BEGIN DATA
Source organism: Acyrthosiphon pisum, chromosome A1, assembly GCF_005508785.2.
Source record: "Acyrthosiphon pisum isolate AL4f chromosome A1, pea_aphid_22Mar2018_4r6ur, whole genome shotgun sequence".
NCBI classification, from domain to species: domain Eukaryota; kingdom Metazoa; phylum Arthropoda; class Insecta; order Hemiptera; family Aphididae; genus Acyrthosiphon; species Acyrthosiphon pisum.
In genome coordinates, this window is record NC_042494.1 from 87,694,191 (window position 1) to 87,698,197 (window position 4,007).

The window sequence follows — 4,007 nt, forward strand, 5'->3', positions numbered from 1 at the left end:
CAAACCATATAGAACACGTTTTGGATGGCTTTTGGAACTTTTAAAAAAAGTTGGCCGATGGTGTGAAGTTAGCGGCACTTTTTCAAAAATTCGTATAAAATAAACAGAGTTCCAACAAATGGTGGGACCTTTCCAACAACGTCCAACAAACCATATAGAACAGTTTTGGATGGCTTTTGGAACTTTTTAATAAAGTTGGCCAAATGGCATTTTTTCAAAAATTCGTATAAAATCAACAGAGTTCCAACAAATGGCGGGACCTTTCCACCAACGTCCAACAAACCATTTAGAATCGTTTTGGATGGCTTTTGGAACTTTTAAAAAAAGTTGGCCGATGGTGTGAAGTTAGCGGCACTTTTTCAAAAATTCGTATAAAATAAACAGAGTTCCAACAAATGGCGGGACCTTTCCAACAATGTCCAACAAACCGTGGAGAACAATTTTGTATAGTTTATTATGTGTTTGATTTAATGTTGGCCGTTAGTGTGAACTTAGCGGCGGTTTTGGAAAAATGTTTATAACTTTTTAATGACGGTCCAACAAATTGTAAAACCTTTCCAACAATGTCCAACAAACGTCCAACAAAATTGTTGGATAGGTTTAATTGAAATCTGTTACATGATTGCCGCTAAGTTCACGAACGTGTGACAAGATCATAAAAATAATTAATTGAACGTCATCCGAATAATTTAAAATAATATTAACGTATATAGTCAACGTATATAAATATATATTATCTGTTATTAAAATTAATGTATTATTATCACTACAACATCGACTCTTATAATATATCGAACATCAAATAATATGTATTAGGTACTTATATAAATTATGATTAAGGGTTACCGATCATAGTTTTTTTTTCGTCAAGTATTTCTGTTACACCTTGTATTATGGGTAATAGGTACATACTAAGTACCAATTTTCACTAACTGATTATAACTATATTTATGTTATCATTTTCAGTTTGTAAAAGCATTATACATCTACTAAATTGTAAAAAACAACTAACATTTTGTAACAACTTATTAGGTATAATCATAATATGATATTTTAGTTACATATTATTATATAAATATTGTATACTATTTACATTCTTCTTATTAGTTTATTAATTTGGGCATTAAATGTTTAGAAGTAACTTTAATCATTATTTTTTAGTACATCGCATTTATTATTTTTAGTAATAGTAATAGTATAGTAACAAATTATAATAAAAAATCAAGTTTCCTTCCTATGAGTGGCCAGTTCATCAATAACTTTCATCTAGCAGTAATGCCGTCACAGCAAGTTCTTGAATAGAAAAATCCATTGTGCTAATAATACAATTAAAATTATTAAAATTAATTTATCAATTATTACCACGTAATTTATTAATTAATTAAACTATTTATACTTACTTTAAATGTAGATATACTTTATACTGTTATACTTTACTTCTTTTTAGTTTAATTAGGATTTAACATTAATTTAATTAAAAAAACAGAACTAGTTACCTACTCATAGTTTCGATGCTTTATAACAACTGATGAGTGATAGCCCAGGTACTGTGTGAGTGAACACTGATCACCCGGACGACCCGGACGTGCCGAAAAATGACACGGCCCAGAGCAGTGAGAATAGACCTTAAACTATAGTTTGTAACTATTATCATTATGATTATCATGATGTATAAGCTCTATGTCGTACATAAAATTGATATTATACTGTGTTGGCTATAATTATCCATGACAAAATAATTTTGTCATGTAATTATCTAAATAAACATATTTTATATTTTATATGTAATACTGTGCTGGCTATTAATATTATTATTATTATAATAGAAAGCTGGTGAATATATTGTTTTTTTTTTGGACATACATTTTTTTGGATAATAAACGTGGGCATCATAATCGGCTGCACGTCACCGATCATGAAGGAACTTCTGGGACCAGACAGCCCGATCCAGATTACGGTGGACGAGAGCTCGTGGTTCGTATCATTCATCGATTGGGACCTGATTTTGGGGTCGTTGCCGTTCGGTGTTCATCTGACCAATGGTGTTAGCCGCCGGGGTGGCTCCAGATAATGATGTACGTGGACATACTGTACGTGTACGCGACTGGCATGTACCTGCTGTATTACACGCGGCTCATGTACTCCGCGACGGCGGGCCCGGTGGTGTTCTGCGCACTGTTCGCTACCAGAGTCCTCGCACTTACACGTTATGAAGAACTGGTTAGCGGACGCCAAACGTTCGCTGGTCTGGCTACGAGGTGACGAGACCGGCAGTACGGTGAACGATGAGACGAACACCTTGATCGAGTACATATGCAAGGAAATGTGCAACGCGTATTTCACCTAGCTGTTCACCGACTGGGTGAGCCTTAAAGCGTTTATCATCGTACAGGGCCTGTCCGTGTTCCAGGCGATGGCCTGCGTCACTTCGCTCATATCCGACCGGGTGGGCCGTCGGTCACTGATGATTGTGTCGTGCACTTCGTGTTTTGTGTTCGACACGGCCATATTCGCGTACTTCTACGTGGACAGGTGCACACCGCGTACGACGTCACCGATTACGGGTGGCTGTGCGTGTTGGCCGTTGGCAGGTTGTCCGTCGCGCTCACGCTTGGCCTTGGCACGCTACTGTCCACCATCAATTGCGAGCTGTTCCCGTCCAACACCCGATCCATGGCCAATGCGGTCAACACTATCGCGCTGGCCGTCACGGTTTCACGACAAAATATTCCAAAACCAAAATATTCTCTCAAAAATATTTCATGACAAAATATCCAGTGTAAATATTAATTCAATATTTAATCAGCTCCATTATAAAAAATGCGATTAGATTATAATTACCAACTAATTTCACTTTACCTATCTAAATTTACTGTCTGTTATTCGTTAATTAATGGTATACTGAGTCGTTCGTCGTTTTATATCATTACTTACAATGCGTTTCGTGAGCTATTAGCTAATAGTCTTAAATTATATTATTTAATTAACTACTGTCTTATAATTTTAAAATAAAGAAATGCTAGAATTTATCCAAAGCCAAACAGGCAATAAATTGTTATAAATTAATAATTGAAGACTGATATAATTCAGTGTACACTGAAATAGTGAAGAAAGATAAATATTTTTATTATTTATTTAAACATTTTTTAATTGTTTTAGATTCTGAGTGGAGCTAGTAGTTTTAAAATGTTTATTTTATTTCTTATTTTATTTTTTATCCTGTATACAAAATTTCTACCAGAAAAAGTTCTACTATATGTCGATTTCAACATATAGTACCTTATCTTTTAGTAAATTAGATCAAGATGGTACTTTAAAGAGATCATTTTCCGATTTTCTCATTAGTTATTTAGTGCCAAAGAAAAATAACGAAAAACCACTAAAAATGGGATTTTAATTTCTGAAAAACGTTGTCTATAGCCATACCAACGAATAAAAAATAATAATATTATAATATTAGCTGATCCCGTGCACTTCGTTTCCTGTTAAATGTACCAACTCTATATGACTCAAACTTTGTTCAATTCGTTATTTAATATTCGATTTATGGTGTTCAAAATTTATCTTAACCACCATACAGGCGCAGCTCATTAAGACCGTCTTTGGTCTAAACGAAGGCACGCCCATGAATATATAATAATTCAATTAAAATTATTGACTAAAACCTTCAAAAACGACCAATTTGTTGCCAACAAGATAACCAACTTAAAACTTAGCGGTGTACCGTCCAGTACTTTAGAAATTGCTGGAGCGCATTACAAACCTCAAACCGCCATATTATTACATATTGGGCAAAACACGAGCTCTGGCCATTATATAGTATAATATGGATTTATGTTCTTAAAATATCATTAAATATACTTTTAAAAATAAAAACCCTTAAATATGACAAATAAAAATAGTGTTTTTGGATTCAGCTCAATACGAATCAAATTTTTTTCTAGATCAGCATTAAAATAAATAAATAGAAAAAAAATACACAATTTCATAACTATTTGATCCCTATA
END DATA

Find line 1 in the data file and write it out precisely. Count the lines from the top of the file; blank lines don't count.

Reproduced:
Source organism: Acyrthosiphon pisum, chromosome A1, assembly GCF_005508785.2.